Today we're thrilled to welcome May McGoldrick to Heroes and Heartbreakers. While a “death day” doesn't typically offer much to celebrate, today we're here to celebrate the life and work of Shakespeare. Four hundred years to the day after his death, Shakespeare's works are still relevant and timeless. May McGoldrick—whose latest release Much Ado About a Highlander comes out on May 3 and offers a twist on a classic Shakespearean story—is here to talk about what has made him so enduring—and we think it might have something to do with love *wink wink.* Thanks, May!
When Shakespeare’s friends and partners got together to assemble his plays for the first time, his great rival Ben Jonson wrote, “He was not of an age, but for all time.” High praise, to be sure, but maybe this was the original book quote, put on that First Folio simply to sell a few more copies.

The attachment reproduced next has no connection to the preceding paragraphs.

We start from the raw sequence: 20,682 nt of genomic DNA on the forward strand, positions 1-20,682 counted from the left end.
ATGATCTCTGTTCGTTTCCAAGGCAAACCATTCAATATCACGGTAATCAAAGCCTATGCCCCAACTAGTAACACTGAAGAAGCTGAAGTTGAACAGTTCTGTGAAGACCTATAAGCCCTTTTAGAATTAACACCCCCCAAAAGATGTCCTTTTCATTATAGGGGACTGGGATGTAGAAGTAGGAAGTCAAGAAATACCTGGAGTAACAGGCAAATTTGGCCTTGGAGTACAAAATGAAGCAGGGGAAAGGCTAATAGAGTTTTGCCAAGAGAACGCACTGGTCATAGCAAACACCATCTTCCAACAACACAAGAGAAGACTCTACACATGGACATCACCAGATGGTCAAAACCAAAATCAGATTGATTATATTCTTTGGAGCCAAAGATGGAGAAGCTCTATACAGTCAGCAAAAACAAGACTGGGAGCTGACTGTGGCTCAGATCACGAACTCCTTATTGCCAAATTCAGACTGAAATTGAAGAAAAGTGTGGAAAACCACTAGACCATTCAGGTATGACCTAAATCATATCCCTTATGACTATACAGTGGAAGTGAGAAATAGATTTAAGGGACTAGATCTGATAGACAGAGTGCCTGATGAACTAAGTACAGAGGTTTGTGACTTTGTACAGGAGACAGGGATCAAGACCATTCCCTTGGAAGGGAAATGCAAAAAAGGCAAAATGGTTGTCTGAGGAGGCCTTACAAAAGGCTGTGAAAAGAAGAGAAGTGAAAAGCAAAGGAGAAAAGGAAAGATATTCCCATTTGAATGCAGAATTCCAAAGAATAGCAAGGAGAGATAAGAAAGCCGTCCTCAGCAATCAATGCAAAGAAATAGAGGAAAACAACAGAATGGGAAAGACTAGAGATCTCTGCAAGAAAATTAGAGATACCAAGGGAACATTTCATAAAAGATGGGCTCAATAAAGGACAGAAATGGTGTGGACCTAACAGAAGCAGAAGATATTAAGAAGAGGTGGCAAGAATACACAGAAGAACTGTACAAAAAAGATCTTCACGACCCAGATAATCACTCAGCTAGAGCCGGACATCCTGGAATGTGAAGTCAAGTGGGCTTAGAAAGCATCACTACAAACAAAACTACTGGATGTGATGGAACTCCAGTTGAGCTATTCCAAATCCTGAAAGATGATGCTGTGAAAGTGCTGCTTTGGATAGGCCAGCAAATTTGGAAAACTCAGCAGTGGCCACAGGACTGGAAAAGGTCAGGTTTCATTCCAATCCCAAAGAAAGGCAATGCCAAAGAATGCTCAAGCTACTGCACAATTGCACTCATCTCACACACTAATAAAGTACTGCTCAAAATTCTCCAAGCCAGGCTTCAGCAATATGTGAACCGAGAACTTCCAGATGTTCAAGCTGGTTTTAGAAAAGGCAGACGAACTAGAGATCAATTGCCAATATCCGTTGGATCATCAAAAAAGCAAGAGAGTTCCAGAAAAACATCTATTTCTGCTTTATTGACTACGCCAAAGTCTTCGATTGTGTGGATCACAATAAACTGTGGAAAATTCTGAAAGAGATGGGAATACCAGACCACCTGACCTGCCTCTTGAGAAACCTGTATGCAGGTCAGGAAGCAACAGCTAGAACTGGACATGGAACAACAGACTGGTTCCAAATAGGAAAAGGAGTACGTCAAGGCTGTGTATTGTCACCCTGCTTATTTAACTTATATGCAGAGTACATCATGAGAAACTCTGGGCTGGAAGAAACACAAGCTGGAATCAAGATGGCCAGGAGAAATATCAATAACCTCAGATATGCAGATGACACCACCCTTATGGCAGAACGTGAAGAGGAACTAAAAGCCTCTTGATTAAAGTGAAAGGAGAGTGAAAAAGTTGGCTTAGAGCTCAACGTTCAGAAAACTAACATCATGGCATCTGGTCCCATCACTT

No, no, let’s put that cynicism behind us. Four hundred years have passed since William Shakespeare penned his last play, and his language, imagery, plots, and (most important) characters are as alive today as they were when the plays were originally staged. Shakespeare’s plays have definitely survived the test of time. But why is that?